There are certain scenarios where we are forced to use other techniques. State-based testing consists on arrange the initial state of the object to be tested (arrange), then apply some action (act) on it, and finally check (assert) if the resulting state in the system under test is correct. Let's see an example:

// Given this view controller
final class LoginViewController: UIViewController {
    @IBOutlet var emailTextField: UITextField!
    @IBOutlet var passwordTextField: UITextField!
    @IBOutlet var errorLabel: UILabel!

    @IBAction func loginButtonPressed() {
        guard 
            let email = emailTextField.text, 
            let password = passwordTextField.text,
        else {
            return
        }

        guard password.count >= 6 else {
            errorLabel.text = "Password too short"
        }

        // ...
    }
}

// It can be tested this way
final class LoginViewControllerTests: XCTestCase {
    var viewController: LoginViewController!

    override func setUp() {
        self.viewController = LoginViewController()
    }

    func testLoginButtonPressed() {
        // Arrange
        viewController.emailTextField.text = "ortizfernandomartin@gmail.com"
        viewController.passwordTextField.text = "1234"

        // Act
        viewController.loginButtonPressed()

        // Assert
        XCTAssertEqual(viewController.errorLabel.text, "Password too short")
    }
}
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It's important to note that we haven't used neither Mocks nor Stubs nor Dependency Injection for this example. The reason is simple: this view controller doesn't have any dependency.

Let's extract the logic to get the error in a separate module and then do a stub for it.

// Let's start by defining the protocol for our new functionality
protocol LoginErrorProvider {
    func error(forEmail email: String, andPassword password: String) -> String?
}

// Given this view controller
final class LoginViewController: UIViewController {
    @IBOutlet var emailTextField: UITextField!
    @IBOutlet var passwordTextField: UITextField!
    @IBOutlet var errorLabel: UILabel!

    // We have added the dependency on it
    private let errorProvider: LoginErrorProvider

    // And a custom constructor
    init(errorProvider: LoginErrorProvider) {
        self.errorProvider = errorProvider
        super.init(nibName: "LoginViewController", bundle: nil)
    }

    // Other initializers...

    @IBAction func loginButtonPressed() {
        guard 
            let email = emailTextField.text, 
            let password = passwordTextField.text,
        else {
            return
        }

        // And we use the error provider here
        if let error = errorProvider.error(forEmail: email, andPassword: password) {
            errorLabel.text = error
            return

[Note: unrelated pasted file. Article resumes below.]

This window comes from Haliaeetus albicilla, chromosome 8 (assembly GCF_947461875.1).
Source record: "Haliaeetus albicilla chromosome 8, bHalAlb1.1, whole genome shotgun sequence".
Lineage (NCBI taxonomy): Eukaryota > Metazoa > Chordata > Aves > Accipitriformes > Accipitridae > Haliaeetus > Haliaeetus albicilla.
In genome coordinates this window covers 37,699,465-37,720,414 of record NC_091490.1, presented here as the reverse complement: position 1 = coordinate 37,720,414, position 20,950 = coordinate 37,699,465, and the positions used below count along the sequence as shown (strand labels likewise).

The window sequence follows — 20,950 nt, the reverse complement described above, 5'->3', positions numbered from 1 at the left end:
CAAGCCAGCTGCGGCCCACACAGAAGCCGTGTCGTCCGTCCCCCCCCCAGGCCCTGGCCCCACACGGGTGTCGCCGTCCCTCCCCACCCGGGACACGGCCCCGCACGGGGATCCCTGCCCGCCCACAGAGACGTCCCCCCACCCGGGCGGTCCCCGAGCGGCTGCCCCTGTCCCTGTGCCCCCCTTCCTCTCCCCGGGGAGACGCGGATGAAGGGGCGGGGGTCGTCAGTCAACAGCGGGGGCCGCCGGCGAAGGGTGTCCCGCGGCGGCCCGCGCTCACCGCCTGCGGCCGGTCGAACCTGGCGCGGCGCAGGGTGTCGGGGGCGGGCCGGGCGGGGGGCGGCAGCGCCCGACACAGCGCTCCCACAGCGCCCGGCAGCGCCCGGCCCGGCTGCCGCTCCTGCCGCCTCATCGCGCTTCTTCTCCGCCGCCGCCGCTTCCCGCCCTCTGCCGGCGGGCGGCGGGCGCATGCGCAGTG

}

        // ...
    }
}

// We will now need a stub for testing this!
// It will be VERY simple
struct LoginErrorProviderStub: LoginErrorProvider {
    var errorValue: String?

    func error(forEmail email: String, andPassword password: String) -> String? {
        return errorValue
    }
}

// It can be tested this way
final class LoginViewControllerTests: XCTestCase {
    var errorProvider: LoginErrorProviderStub!
    var viewController: LoginViewController!

    override func setUp() {
        self.errorProvider = LoginErrorProviderStub()

        // And inject the provider!
        self.viewController = LoginViewController(
            errorProvider: errorProvider
        )
    }

    func testLoginButtonPressed() {
        // Arrange
        viewController.emailTextField.text = "ortizfernandomartin@gmail.com"
        viewController.passwordTextField.text = "1234"
        errorProvider.errorValue = "Sample error"

        // Act
        viewController.loginButtonPressed()

        // Assert
        XCTAssertEqual(viewController.errorLabel.text, "Sample error")
    }
}
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It's important to not HOW IMPORTANT is the Stub test double in this kind of tests. As a general rule of thumb, Stubs are used for state-based testing and Mocks for behavior-based unit testing.

3. Behavior-based

An alternative way to make unit tests, that complements the state-based testing, is the behavior-based unit testing. It consists on making assertions on HOW the SUT used its dependencies. Let's go straight to an example:

// Let's start by defining the protocol for our new functionality
protocol LoginErrorProvider {
    func error(forEmail email: String, andPassword password: String) -> String?
}

// Given the same view controller
final class LoginViewController: UIViewController {
    @IBOutlet var emailTextField: UITextField!
    @IBOutlet var passwordTextField: UITextField!
    @IBOutlet var errorLabel: UILabel!

    private let errorProvider: LoginErrorProvider

    init(errorProvider: LoginErrorProvider) {
        self.errorProvider = errorProvider
        super.init(nibName: "LoginViewController", bundle: nil)
    }